Invented by Reiner Knizia.
Copyright 1994, Reiner Knizia.
Translated by John Webley.
Provided by Mike Siggins from The Rules Bank.
Modern Art, the world of art, young talent suddenly explodes onto the scene, new trends come and go, but whose reputation will last?, which will be tomorrow's masterpieces?, Is it Art or Kitsch, that is the question. This game consists of four Auctions or rounds, in each, works by up to 5 Artists will be offered for sale, and auctioned off in various ways. In Modern Art, the players take on the roles of art dealers who simultaneously are art collectors. It is their decision which artworks to sell, and how to sell them. So, successful players must balance two aims, firstly collecting the best artworks for their own collections, forwarding the careers of those artists from whom they have most to gain, and at the same time, raising as much money as possible by successfully auctioning off those works that don't fit their own strategy, and picking up their own fancies as cheaply as possible.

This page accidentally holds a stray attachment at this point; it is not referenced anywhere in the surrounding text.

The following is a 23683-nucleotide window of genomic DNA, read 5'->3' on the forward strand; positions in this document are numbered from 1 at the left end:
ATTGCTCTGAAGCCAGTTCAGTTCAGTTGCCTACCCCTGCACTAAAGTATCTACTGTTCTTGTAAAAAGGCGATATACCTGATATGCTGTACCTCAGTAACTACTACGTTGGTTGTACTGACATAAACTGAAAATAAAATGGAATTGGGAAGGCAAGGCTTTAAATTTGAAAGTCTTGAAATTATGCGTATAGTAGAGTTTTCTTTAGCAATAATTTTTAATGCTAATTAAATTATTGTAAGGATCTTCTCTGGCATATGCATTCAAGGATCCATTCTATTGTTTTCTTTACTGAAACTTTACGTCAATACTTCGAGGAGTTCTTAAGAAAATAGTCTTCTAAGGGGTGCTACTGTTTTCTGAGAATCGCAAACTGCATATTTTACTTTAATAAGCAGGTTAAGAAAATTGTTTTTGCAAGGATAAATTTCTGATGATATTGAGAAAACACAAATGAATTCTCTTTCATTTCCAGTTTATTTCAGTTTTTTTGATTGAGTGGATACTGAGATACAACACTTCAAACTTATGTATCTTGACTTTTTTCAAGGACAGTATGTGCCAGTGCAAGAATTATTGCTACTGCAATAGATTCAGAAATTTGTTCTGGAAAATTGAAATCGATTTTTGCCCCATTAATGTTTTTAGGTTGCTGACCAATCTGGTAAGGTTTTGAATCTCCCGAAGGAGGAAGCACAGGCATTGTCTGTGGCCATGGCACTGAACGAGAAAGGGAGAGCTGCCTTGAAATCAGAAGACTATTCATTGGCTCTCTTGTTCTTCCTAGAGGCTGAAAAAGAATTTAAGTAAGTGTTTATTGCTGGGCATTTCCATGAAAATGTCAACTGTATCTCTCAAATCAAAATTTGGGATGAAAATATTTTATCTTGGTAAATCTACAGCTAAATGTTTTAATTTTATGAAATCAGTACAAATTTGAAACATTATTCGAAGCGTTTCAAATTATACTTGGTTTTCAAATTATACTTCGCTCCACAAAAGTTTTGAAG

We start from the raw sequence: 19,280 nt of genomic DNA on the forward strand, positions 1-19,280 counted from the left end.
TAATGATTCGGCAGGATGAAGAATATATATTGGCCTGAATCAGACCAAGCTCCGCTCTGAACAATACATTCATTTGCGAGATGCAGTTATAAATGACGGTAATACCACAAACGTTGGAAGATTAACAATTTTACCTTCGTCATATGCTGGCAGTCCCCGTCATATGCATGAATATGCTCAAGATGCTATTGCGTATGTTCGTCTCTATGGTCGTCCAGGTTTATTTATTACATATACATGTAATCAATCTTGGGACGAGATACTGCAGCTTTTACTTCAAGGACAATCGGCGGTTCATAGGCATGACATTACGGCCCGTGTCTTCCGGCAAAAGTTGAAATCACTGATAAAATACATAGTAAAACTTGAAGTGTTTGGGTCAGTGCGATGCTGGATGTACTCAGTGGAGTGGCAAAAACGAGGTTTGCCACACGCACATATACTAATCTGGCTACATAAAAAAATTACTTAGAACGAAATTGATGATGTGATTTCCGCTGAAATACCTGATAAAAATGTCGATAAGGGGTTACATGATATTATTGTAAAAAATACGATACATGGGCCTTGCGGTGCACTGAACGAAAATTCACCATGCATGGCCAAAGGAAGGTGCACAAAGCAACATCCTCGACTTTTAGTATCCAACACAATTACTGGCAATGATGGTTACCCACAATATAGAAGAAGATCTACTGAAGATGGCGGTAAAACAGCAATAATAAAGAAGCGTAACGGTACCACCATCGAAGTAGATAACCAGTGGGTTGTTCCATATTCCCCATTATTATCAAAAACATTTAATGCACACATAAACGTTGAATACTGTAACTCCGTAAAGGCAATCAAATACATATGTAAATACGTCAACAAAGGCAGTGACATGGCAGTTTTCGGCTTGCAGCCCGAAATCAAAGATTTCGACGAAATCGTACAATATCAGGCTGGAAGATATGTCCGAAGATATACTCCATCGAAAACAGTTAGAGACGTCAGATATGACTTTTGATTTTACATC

Dreams of fame and riches, but dreams can vanish in an instant, leaving the player with a gallery full of last year's art, unwanted and valueless. Only those with a nose for tomorrow's tastes today, will rise to the top of the Art world.